But even before the financial crisis, the Asian crisis of the late 1990s showed many in the developing world that opening up one’s markets to international capital could be a recipe for disaster. Some combination of authoritarianism and market controls seemed like the natural response.
Secondly, the progress brought by democracy and capitalism was supposed to give rise to yet more democracy. Checks and balances would put an end to corruption. An educated population would choose the ‘right’ leaders. And rather than campaigning based on outdated ideologies, those leaders would compete for votes by appealing to the ‘median voter’, bringing moderation to previously divided societies.
Instead, corruption is on the rise, ideology is back, and people keep picking the ‘wrong’ leaders. Perhaps the creation of societies so stratified that the ruling class can barely comprehend the concerns of ordinary voters was not such a foolproof recipe for democracy after all.
Some slightly more thoughtful commentators accept that this astonishingly simplistic reading might not capture the whole story. In a new podcast series for the Financial Times, Martin Wolf seems genuinely concerned about the future of democracy—and accepts a small part of the blame for himself and his colleagues.
The problem, Wolf seems to believe, is that neoliberals, in all their zeal for the end of history, spread free markets too far and too fast. The shock therapy of the 1990s was not coupled with measures to alleviate the social and economic tensions that came with it.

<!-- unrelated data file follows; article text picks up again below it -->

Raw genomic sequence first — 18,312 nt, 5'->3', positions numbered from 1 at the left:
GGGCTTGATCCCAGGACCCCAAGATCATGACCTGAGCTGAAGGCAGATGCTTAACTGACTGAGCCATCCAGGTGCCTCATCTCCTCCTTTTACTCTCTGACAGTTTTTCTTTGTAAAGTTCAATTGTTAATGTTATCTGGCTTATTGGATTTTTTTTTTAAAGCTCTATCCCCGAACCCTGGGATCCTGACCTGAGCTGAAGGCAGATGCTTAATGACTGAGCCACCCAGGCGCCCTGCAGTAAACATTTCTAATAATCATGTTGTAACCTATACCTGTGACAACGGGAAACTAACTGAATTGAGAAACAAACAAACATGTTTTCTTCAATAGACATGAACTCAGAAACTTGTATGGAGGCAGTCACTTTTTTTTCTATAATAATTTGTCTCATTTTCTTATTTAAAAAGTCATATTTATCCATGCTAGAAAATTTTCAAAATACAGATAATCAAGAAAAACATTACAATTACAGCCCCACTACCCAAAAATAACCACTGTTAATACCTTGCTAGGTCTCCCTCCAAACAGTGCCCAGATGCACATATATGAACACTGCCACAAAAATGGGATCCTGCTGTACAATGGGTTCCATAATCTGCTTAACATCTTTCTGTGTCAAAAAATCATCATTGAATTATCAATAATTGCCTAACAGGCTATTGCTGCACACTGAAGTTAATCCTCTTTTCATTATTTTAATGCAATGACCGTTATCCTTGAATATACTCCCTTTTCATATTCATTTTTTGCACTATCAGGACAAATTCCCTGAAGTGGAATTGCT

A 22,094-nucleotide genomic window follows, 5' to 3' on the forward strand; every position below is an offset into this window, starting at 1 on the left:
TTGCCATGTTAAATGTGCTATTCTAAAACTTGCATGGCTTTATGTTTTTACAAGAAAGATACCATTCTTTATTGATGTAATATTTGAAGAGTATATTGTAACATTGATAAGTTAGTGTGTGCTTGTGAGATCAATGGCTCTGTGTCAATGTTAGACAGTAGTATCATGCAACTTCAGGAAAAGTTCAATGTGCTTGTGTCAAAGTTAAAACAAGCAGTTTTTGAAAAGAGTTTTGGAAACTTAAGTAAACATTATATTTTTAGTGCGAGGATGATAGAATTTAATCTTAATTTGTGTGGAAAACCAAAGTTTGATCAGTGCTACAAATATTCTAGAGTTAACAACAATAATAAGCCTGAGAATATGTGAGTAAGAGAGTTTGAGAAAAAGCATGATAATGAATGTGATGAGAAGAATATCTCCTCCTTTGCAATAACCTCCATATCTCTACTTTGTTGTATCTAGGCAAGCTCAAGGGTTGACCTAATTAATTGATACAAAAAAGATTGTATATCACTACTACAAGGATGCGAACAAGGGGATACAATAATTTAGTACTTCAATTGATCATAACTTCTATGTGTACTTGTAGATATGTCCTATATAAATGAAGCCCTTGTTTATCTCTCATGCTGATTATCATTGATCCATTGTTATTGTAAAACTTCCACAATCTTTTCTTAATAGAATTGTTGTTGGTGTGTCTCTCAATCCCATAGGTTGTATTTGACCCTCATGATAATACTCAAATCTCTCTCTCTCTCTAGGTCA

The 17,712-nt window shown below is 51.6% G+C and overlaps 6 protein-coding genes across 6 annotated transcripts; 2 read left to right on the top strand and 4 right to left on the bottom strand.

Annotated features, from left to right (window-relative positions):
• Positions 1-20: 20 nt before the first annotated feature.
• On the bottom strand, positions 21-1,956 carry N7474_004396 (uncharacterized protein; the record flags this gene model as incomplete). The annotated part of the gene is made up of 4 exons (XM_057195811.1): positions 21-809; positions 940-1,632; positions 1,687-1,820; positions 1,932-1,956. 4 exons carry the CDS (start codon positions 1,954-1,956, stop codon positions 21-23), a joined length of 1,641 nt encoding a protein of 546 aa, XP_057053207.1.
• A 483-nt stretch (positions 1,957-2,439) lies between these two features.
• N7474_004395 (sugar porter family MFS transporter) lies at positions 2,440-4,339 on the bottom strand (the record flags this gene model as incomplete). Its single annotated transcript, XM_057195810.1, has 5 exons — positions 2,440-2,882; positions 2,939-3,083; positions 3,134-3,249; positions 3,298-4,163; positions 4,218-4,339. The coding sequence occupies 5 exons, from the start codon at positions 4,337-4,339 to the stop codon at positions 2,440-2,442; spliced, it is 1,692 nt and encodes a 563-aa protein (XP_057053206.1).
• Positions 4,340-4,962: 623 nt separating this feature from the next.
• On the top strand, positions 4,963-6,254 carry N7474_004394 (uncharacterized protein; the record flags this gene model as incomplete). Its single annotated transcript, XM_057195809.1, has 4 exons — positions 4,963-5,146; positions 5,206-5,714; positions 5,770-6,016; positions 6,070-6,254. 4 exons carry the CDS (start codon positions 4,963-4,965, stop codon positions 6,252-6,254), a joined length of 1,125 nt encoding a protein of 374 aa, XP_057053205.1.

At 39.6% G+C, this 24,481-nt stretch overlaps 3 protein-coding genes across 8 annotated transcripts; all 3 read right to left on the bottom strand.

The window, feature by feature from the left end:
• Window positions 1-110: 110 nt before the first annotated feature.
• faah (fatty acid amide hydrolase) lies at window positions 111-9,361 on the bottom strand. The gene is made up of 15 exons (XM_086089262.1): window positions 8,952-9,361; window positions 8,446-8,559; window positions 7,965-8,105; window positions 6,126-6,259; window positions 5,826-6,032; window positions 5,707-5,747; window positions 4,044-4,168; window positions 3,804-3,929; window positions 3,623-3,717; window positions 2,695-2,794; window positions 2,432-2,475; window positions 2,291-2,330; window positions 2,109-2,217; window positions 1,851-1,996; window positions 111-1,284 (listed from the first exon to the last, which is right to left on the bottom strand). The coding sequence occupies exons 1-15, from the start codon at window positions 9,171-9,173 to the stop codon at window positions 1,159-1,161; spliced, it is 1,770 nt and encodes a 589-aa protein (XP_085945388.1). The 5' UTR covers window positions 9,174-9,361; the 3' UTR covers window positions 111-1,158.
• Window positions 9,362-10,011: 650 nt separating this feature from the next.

The argument is reminiscent of that put forward by progressive political theorist Karl Polanyi, who believed that capitalist free markets spread too quickly for societies to adapt. Those whose lives and ideals were threatened by the emergence of this brave new world would push back against the encroachment of the ‘market society’—often supporting authoritarian strongmen to do so.
Progressive liberals like Wolf tend to believe that the solution to the problem will come in some form of regulated capitalism. Often, these commentators are Keynesians who advocate a return to the social democratic consensus of the post-war period.
But this kind of nostalgia is no healthier than that evinced by Trump fans longing for a return to a world before the spread of ‘gender ideology’. There is, after all, a reason why the Keynesian consensus broke down.
As soon as economic growth slowed, the latent battle between workers and bosses that had been bubbling away below the surface suddenly exploded into the political mainstream. Without excess profits extracted from the rest of the world to keep this conflict under wraps, there was only one choice for the ruling class: all-out war on workers.
For this reason, despite the fact that it is blindingly obvious that capitalist democracies require some measures to reduce inequality while tackling climate breakdown, the progressive capitalist vision for the future stands no chance of being implemented.
There’s only one conclusion left to draw—that capitalism and democracy were never really all that compatible to begin with.